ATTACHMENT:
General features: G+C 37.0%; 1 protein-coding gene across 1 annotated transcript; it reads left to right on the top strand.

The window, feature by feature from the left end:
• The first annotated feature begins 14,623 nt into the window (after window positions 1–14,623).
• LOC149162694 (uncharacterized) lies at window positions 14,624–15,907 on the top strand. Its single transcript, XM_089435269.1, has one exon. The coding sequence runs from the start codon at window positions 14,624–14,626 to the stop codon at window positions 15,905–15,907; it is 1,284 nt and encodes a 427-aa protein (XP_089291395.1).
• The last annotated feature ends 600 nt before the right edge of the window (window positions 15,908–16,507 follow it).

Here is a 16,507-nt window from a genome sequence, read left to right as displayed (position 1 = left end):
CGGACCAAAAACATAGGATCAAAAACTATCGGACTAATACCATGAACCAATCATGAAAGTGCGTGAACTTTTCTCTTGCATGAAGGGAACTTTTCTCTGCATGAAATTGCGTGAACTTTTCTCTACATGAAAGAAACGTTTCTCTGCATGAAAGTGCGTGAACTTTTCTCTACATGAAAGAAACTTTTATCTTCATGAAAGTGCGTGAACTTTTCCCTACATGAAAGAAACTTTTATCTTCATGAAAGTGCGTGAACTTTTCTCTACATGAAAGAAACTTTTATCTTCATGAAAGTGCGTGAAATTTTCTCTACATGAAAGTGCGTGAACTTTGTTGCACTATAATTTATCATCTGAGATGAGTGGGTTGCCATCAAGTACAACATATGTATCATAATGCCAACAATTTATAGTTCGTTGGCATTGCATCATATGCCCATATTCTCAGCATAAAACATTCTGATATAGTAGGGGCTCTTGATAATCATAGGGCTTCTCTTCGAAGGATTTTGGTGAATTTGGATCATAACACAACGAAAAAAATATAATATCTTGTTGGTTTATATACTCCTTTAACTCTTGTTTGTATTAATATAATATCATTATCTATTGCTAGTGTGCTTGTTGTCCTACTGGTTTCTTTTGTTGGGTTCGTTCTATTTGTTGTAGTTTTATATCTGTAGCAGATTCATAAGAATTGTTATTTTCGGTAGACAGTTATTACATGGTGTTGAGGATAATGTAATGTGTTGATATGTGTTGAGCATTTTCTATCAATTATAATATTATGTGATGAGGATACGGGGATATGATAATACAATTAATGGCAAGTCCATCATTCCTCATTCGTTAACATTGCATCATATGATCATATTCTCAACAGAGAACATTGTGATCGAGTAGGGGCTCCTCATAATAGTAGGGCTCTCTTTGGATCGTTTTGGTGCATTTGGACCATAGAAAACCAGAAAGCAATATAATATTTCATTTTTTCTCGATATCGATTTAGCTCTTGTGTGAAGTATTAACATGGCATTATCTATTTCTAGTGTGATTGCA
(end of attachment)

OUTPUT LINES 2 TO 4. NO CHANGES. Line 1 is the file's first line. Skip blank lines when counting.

The window, feature by feature from the left end:
• The first annotated feature begins 14,623 nt into the window (after window positions 1–14,623).
• LOC149162694 (uncharacterized) lies at window positions 14,624–15,907 on the top strand. Its single transcript, XM_089435269.1, has one exon. The coding sequence runs from the start codon at window positions 14,624–14,626 to the stop codon at window positions 15,905–15,907; it is 1,284 nt and encodes a 427-aa protein (XP_089291395.1).